Verse 59 first appeals to one of Mormonism’s favorite passages on priesthood and then seems to give amazing carte blanche to Joseph—perhaps even bypassing a divine command ethic, but really it seems meant to justify his previous acts to Emma (and other readers, of course).
The use of the word “virgins” here cannot mean (given Joseph’s practice of marrying women who already had husbands, or marrying widows) “a person who has never experienced sexual intercourse.” Virgin might mean virtuous: an exemplary person, say. But the revelation certainly emphasizes sex too (vs 63). The 1843 reader probably saw this condition as “free of (unrepented?) fornication/adultery.”
Verse 63 has some theological reasoning for the virtuous sister-wives of men: they are given unto him to multiply and replenish the earth, according to my commandment, and to fulfil the promise which was given by my Father before the foundation of the world, and for their exaltation in the eternal worlds, that they may bear the souls of men; for herein is the work of my Father continued, that he may be glorified.
The idea seems to promote the notion that some seed is more valuable than other seed. Sex in plurality was a pretty hit and miss thing in Nauvoo. Testimony both contemporary (for example, Clayton’s reports of Joseph’s assignations with Flora Woodworth) and in later affidavits in Utah, make it clear that the small cadre of Nauvoo polygamists—certainly including Joseph—were sexually active. The theological purpose of that sex seems clear: children. But sex in early Nauvoo plurality was, by all accounts, rather unproductive. The rules for sex were probably driven by the propensities of the parties, their cultural upbringing, and their religious scruples. But with the isolation of Utah, church leaders, men and women, spoke out on sex.
The ground rules were made by men it seems and oddly enough, that might work toward the view that sex was for reproduction, not for pleasure. If a man engaged in sex for pleasure with his wives, he risked becoming subservient to those women and he risked destructive jealousy among them. He would lose the power to lead his families to exaltation, lose focus on the prize of godhood, and sex during pregnancy to satisfy the desires of his wives or himself must lead to substandard children in every way. Here’s Orson Hyde, 1857:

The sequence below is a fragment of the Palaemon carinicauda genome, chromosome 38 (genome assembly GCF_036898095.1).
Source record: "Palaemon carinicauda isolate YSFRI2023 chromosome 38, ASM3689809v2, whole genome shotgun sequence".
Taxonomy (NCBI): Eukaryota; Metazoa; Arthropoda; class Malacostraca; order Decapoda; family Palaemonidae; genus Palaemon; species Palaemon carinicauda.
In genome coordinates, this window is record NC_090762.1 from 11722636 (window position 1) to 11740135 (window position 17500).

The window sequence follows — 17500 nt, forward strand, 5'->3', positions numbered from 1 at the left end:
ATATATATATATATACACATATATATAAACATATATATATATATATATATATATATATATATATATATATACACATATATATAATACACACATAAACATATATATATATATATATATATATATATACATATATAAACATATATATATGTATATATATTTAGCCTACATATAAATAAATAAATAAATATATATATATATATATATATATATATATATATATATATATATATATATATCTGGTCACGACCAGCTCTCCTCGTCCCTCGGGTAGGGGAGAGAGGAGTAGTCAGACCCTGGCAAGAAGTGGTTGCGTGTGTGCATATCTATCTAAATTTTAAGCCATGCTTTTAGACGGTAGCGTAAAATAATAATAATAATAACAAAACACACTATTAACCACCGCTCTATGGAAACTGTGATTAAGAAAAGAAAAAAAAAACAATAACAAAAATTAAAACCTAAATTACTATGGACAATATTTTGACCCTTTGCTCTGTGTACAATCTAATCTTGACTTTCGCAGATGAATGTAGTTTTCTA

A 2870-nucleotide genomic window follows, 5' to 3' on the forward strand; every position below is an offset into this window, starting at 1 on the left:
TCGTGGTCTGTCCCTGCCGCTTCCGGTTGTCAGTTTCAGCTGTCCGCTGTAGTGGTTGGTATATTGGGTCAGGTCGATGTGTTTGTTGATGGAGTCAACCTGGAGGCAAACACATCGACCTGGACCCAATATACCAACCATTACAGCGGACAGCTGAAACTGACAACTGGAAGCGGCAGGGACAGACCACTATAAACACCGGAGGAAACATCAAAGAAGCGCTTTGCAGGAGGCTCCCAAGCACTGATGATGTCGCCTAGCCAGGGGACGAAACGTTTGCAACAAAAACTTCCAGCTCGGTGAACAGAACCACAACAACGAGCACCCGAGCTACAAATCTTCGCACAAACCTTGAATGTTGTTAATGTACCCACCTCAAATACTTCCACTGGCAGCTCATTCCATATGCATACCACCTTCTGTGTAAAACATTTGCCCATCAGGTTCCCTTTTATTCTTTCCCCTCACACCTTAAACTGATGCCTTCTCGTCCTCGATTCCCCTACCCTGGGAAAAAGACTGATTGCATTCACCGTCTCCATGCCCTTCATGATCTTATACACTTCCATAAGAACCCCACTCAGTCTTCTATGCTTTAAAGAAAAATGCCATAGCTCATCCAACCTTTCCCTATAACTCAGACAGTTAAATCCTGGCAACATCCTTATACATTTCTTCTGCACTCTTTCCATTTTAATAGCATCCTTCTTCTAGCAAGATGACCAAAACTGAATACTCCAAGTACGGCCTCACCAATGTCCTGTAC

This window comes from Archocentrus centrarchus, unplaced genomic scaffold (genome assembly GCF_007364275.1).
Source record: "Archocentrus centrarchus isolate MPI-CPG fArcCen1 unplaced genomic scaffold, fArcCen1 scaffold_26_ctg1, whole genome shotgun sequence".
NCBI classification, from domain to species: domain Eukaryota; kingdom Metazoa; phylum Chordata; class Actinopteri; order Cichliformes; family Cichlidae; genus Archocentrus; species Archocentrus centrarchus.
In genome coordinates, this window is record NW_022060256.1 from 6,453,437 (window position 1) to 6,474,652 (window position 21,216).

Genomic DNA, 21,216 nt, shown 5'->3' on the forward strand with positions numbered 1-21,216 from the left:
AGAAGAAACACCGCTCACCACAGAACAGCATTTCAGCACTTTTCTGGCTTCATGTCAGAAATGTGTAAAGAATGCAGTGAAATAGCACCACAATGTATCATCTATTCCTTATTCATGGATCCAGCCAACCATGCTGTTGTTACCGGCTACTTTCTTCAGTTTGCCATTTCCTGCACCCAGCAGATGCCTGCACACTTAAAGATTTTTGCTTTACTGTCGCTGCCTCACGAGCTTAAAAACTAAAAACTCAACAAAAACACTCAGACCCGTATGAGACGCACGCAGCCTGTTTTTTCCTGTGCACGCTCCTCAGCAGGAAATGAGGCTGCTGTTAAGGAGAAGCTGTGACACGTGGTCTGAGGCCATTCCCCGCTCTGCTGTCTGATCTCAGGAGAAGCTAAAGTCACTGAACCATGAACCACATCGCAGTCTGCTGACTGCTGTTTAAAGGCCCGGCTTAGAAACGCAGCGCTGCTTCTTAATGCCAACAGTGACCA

Now when the proper intercourse which is necessary for the propagation of our species takes place between a man and a woman, and no more than that—the balance of his power of muscle—goes to strengthen other parts of his system, and thus gives him power over disease and enables him to prolong his life. But when the contrary is the case the man becomes prostrated, by this overindulgence and having given his strength to women, he becomes prostrated and is rendered liable to disease—not only this . . . [he] becomes weak in mind, and debilitated in intellect and . . . why is it some are born Idiots? It is because . . . they were not let alone in their Mother’s womb . . . I will venture to say, that in a Majority of cases, our of one hundred times, one has gone to propagate our species and ninety nine to the gratification of our baser passions. . . I say . . . where there is no intercourse of this kind, only with the prospect of children being born—That family can be governed.